Substantive Responses from Members |
It is frustrating that so many things appear announced
away from the House avoiding the opportunity to question and scrutinise
the announcement. I suspect this was ever so however. Not sure
what can be done about itbut would welcome it being addressed.
[Ministerial statements] could be announced earlierat
least twelve hours, preferably by close of business on the previous
day. Statements [should be] of defined lengthto aid scheduling
of attendance for subsequent business
I think the protocol should require all Ministerial
statements to be made without exception to the House in the first
instance, and that where a Minister fails to do this (eg: by discussing
it earlier in the day on the Today programme), s/he should
be summoned at the earliest opportunity to the relevant select
committee to give an explanation. If that explanation is not accepted
by the committee, their reasons for rejecting it should be published
and sent in writing to the Leader of the House and to the Prime
Minister with a request for an assurance that this disrespect
to Parliament will not be repeated. If it were still to continue,
a motion of censure could be moved on the floor of the House.
As a new member I have found Ministerial Statements
and Oral Questions to be very refreshingthey offer a real
way to question ministers and to raise issues which are of concern
to constituents. It would, of course, be helpful to have as much
notice as possible about statements although I appreciate this
isn't always possible. I think the more statements the better.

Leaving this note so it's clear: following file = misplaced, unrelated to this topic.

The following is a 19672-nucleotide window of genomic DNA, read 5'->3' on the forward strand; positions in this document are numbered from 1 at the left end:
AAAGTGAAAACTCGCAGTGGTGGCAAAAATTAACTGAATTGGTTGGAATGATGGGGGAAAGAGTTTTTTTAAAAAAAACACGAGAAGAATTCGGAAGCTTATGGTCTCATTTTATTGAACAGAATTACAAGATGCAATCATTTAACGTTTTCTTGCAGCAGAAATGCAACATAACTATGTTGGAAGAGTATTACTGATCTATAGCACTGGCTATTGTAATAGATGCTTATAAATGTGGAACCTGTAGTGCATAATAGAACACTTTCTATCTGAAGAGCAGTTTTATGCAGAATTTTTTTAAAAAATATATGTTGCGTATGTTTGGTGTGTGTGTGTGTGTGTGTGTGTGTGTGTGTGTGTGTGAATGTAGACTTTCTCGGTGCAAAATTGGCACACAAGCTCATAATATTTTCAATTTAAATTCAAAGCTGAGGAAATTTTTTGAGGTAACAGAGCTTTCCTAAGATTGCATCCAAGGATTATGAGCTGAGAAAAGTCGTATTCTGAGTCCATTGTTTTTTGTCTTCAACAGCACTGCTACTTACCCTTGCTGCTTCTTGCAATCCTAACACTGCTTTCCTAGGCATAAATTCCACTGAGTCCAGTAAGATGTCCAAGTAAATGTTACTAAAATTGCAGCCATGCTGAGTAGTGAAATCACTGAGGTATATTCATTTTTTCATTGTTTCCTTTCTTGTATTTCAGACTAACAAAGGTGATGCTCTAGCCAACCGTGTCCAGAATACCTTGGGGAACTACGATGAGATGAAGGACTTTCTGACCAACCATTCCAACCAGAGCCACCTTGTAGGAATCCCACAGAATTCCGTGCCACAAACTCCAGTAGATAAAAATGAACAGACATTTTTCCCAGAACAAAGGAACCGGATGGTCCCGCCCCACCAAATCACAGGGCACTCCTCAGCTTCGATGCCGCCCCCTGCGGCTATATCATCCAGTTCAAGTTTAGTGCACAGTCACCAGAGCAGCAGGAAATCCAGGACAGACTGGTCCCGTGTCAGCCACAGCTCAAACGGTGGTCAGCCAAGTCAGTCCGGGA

I believe it is essential to develop a protocol on
the provision of information by Ministers to the House. The key
principle which should underpin the protocol should require all
significant statements and announcements of new policy to be made
first to the House. This is essential if the House is to re-establish
its role as the main national forum for debate, a role which has
been seriously eroded by the increasing demand and expectation
on the part of the media for advance information from Ministers.
Given this pressure, a protocol is only likely to be successful
if it is accompanied by real sanctions for breach of the protocol.
Such sanctions should not just apply to individual Ministers.
As the Prime Minister is responsible for the Ministerial code,
his presence in the House in the event of any serious breach of
the protocol should also be required. Greater flexibility in terms
of the timing of statements may be desirable as part of the reform.